(For the whole story, feel free to diverge from this post and watch Othias and Mae’s take, and if you’re too impatient, just watch Mae shooting the thing.)

To work the Mod. 1911’s action is to experience poetry in engineering, and the rifle, even with that forward-mounted rear sight, is more accurate than 90% of the people who’ll ever shoot it.  (The later K.31 shortened the action and moved the rear sight back towards the breech.)

Let me be succinct:  if one takes into account the quality of workmanship, ease of use, smoothness of the action, efficacy of the ammunition, and finally price, I cannot see a better bargain in the firearms market than these three rifles.

So:  what about the ammo?

Sadly, the original RUAG-made 7.5x55mm (or GP 11) ammo ended production in the 1990s, but apparently has since been restarted as of 2016.  I say “apparently” because I suspect it’s being made purely for domestic use in Switzerland as I can’t find it for sale anywhere in the U.S. of A.  Here’s what it looks like:

It was the only ammo I ever used when I still had my 1911 rifle, so I have no idea how other brands will perform.

“Did you say other brands, Kim?”

Indeed I did.  A quick perusal at Ammoseek brought forth these options (click to embiggen):

I know, it’s a little spendy at $1.20+ per pull, but to put it in perspective, that’s cheaper than the current price of .30-30 I’ve been seeing.  (I would go with the Czech Sellier & Bellot, just because I’ve had excellent results with their other calibers before.)

Here’s my suggestion:

For just under (or a little over, depending on your choice) $1,000 you can get your hands on one of the best bolt-action rifles ever made, one that still shoots as well as the day it left the factory, along with 200 rounds of ammo to feed it.  It will almost certainly outshoot all the other C&R rifles listed at Collectors, and most likely a whole bunch of the other rifles they sell, too, not just the mil-surp ones.

Just in case you have a spare grand burning a hole in your pocket and a desire to own something special.

I don’t have the grand, but the desire to own a Schmidt-Rubin 1911 again is burning a hole in my heart… and I am not lying.

By the way:  yes, the later model K.31 was a shorter rifle (e.g. how the Germans changed the Gew. 98 into the K98k), but:  the 11’s receiver was forged, and the 31’s cast.  I happen to prefer the ring! of the 11 to the clack! of the 31, just as I prefer the sound of the pre-64 Winchester Model 70 over their successors (for the same reason).  There’s nothing wrong with the K.31 — and it loses over 2lbs off the Mod. 1911’s 10.  Yes, the older rifle is heavy;  but you’re not going to go on any route marches or parades — and whether in offhand or bench modes, that extra weight tames the stout recoil of the GP 11 cartridge.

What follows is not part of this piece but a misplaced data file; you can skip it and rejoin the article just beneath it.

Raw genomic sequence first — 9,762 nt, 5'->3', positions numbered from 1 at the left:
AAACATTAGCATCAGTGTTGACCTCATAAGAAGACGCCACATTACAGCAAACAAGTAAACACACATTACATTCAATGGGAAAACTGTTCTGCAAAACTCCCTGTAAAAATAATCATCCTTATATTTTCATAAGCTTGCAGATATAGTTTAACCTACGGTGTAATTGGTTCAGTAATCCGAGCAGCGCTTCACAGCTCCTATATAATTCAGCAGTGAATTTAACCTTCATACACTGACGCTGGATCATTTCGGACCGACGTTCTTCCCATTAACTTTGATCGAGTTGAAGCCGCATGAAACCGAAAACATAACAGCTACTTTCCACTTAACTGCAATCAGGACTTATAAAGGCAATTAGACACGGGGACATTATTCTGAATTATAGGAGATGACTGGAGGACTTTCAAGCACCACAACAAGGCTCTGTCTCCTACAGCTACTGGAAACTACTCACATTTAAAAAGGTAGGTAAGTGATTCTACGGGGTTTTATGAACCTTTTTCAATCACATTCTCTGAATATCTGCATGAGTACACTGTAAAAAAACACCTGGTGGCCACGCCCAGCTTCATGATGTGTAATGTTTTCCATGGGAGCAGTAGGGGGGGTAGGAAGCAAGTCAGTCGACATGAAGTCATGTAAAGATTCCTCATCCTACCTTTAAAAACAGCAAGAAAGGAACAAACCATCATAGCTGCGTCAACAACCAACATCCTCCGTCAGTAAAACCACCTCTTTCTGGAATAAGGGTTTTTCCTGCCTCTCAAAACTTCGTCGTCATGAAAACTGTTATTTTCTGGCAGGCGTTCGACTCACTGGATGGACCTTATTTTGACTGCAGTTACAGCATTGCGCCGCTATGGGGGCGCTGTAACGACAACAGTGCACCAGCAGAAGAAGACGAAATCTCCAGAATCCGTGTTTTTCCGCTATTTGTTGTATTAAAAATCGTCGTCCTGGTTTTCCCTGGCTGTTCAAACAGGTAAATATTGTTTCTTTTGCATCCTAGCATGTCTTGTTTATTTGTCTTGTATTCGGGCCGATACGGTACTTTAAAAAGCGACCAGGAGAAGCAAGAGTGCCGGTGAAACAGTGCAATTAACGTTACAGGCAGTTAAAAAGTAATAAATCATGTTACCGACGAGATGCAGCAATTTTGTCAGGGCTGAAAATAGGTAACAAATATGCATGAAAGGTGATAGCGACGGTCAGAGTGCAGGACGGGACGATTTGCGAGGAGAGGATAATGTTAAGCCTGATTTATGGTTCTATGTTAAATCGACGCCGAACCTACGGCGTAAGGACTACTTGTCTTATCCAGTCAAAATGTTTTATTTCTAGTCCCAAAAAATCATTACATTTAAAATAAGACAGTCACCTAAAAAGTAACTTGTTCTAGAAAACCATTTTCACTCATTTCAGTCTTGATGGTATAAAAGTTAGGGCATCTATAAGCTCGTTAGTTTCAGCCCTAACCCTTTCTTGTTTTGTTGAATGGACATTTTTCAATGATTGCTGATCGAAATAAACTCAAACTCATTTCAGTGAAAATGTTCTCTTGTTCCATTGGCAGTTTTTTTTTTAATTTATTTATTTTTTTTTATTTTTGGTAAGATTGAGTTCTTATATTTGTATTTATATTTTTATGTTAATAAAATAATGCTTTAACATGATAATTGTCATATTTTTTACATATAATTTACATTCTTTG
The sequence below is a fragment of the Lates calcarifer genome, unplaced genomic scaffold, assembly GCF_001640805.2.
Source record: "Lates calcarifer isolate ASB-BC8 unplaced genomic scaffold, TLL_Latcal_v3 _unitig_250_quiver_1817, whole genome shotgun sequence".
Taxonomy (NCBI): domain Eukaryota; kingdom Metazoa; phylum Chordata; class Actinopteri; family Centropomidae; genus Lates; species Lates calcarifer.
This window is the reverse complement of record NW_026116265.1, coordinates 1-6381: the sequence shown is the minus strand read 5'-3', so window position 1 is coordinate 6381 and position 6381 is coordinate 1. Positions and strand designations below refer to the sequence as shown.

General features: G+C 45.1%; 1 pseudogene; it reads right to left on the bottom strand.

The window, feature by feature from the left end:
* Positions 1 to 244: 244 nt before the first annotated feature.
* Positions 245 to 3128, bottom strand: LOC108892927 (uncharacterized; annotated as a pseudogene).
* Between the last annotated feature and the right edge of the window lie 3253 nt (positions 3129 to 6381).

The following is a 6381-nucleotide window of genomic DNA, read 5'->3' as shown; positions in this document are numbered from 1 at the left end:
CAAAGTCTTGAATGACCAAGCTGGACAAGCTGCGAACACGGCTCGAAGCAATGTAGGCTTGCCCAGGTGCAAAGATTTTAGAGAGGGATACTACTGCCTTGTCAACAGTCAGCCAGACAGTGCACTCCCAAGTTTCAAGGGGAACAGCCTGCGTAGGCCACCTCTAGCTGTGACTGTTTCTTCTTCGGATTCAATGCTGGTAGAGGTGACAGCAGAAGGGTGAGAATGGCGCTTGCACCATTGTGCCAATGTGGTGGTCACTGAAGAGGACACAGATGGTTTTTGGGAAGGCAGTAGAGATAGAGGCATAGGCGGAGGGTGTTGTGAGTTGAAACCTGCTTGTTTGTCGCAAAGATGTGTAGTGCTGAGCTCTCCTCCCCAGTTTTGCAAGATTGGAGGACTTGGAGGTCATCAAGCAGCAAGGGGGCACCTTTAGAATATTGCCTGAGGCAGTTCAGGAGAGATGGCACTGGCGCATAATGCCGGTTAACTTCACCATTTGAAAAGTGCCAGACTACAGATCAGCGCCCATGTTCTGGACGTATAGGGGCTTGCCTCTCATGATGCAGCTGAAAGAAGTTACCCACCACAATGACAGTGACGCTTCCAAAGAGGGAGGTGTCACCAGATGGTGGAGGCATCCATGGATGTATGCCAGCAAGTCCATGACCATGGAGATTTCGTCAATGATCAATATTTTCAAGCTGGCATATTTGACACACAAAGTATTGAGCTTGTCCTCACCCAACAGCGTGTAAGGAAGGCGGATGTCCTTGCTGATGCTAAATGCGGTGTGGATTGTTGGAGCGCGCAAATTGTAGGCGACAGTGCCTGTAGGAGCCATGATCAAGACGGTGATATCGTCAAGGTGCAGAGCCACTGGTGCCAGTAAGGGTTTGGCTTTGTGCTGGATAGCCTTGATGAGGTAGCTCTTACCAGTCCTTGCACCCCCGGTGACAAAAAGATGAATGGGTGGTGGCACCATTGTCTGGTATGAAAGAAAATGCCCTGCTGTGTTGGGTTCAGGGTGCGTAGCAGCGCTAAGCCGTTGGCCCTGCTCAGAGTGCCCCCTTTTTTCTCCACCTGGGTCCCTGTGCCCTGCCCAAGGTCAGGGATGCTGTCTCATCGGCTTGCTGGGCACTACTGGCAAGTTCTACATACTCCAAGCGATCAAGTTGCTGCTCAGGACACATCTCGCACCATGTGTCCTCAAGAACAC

Fighting Off The Bully

Apparently, dogs attacking people is becoming a thing in Britishland.

Here’s one to make you wonder:

Fighting off an XL bully is nearly “impossible,” according to a martial arts expert. Self-defense tycoon Matt Fiddes, 44, has called for a ban on the beasts and said that if anyone finds themselves confronted by one then do your best to run away.

Run away from a dog?  Yeah, that’ll work.  The exercise will just make him hungrier.

Of course, Over Here we don’t have to listen to bullshit like this because we have recourse to fine tools like this one:

…loaded with your choice of .410 goodness (I’m kinda torn between #2 and #5, but I can be persuaded, in Comments):

Of course, the Brits could use pepper spray — no wait:  “Carry and use of pepper spray by common citizens is banned under Section 5(1)(b) of the Firearms Act 1968”.

What about tasers or stun guns?  “Stun guns are considered firearms, and as such are also controlled under the Firearms Act 1968”.

Looks like they’re stuck with:

…although they’re probably also banned under the “Dangerous Club Act 1968”, or something.

Sure must be nice to live in such a state of fear — hooligans, thugs, dangerous dogs etc. — all because of stupid laws.

I prefer living in the state of Texas, thank you.